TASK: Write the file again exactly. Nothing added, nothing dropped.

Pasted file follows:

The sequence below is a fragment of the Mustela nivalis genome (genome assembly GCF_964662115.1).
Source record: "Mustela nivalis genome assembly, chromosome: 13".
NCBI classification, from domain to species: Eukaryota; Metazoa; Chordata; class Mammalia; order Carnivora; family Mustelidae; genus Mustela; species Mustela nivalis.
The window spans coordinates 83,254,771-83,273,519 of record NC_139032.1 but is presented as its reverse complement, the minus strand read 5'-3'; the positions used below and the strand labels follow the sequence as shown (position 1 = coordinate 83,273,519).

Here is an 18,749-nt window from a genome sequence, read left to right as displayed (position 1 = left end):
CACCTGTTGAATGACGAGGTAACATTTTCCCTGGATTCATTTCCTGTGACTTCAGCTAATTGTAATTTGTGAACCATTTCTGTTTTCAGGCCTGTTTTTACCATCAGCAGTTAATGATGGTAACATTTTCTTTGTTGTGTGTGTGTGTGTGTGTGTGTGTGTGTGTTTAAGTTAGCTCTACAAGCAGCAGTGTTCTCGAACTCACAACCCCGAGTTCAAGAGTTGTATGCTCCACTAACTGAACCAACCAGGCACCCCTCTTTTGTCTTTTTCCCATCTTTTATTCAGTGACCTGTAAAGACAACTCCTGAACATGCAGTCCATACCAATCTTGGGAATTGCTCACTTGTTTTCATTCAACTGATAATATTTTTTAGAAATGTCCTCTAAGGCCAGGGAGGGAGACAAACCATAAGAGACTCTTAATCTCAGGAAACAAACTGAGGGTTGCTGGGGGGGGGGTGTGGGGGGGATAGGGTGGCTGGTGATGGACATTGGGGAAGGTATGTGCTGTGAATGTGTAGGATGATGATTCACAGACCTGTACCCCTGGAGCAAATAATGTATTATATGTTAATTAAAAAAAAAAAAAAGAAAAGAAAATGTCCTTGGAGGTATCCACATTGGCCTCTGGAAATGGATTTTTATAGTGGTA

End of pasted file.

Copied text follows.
The sequence below is a fragment of the Mustela nivalis genome (genome assembly GCF_964662115.1).
Source record: "Mustela nivalis genome assembly, chromosome: 13".
NCBI classification, from domain to species: Eukaryota; Metazoa; Chordata; class Mammalia; order Carnivora; family Mustelidae; genus Mustela; species Mustela nivalis.
The window spans coordinates 83,254,771-83,273,519 of record NC_139032.1 but is presented as its reverse complement, the minus strand read 5'-3'; the positions used below and the strand labels follow the sequence as shown (position 1 = coordinate 83,273,519).

Here is an 18,749-nt window from a genome sequence, read left to right as displayed (position 1 = left end):
CACCTGTTGAATGACGAGGTAACATTTTCCCTGGATTCATTTCCTGTGACTTCAGCTAATTGTAATTTGTGAACCATTTCTGTTTTCAGGCCTGTTTTTACCATCAGCAGTTAATGATGGTAACATTTTCTTTGTTGTGTGTGTGTGTGTGTGTGTGTGTGTGTGTTTAAGTTAGCTCTACAAGCAGCAGTGTTCTCGAACTCACAACCCCGAGTTCAAGAGTTGTATGCTCCACTAACTGAACCAACCAGGCACCCCTCTTTTGTCTTTTTCCCATCTTTTATTCAGTGACCTGTAAAGACAACTCCTGAACATGCAGTCCATACCAATCTTGGGAATTGCTCACTTGTTTTCATTCAACTGATAATATTTTTTAGAAATGTCCTCTAAGGCCAGGGAGGGAGACAAACCATAAGAGACTCTTAATCTCAGGAAACAAACTGAGGGTTGCTGGGGGGGGGGTGTGGGGGGGATAGGGTGGCTGGTGATGGACATTGGGGAAGGTATGTGCTGTGAATGTGTAGGATGATGATTCACAGACCTGTACCCCTGGAGCAAATAATGTATTATATGTTAATTAAAAAAAAAAAAAAGAAAAGAAAATGTCCTTGGAGGTATCCACATTGGCCTCTGGAAATGGATTTTTATAGTGGTA